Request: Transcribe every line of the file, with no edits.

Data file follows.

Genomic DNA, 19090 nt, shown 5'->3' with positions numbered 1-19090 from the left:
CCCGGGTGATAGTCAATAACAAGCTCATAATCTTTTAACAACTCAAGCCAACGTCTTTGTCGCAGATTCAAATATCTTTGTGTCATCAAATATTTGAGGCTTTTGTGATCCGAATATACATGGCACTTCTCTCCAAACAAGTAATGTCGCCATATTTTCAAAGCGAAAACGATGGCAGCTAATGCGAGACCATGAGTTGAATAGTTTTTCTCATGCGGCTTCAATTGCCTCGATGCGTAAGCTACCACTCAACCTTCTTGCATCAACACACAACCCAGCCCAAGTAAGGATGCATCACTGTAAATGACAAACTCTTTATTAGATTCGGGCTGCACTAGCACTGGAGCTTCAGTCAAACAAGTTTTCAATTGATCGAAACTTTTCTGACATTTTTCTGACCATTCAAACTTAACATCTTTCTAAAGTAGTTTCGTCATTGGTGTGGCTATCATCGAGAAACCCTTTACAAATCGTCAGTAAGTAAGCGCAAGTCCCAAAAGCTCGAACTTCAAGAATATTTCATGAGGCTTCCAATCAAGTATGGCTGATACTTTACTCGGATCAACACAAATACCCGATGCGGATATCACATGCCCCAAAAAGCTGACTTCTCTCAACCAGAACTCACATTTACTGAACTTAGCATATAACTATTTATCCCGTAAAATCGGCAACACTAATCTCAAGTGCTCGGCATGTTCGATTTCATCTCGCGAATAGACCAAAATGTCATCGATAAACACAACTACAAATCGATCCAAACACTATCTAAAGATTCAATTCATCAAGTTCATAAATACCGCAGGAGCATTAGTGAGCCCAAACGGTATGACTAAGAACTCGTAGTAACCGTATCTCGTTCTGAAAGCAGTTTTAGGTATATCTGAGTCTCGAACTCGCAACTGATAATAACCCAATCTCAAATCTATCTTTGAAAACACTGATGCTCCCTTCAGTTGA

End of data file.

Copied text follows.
Genomic DNA, 19090 nt, shown 5'->3' with positions numbered 1-19090 from the left:
CCCGGGTGATAGTCAATAACAAGCTCATAATCTTTTAACAACTCAAGCCAACGTCTTTGTCGCAGATTCAAATATCTTTGTGTCATCAAATATTTGAGGCTTTTGTGATCCGAATATACATGGCACTTCTCTCCAAACAAGTAATGTCGCCATATTTTCAAAGCGAAAACGATGGCAGCTAATGCGAGACCATGAGTTGAATAGTTTTTCTCATGCGGCTTCAATTGCCTCGATGCGTAAGCTACCACTCAACCTTCTTGCATCAACACACAACCCAGCCCAAGTAAGGATGCATCACTGTAAATGACAAACTCTTTATTAGATTCGGGCTGCACTAGCACTGGAGCTTCAGTCAAACAAGTTTTCAATTGATCGAAACTTTTCTGACATTTTTCTGACCATTCAAACTTAACATCTTTCTAAAGTAGTTTCGTCATTGGTGTGGCTATCATCGAGAAACCCTTTACAAATCGTCAGTAAGTAAGCGCAAGTCCCAAAAGCTCGAACTTCAAGAATATTTCATGAGGCTTCCAATCAAGTATGGCTGATACTTTACTCGGATCAACACAAATACCCGATGCGGATATCACATGCCCCAAAAAGCTGACTTCTCTCAACCAGAACTCACATTTACTGAACTTAGCATATAACTATTTATCCCGTAAAATCGGCAACACTAATCTCAAGTGCTCGGCATGTTCGATTTCATCTCGCGAATAGACCAAAATGTCATCGATAAACACAACTACAAATCGATCCAAACACTATCTAAAGATTCAATTCATCAAGTTCATAAATACCGCAGGAGCATTAGTGAGCCCAAACGGTATGACTAAGAACTCGTAGTAACCGTATCTCGTTCTGAAAGCAGTTTTAGGTATATCTGAGTCTCGAACTCGCAACTGATAATAACCCAATCTCAAATCTATCTTTGAAAACACTGATGCTCCCTTCAGTTGA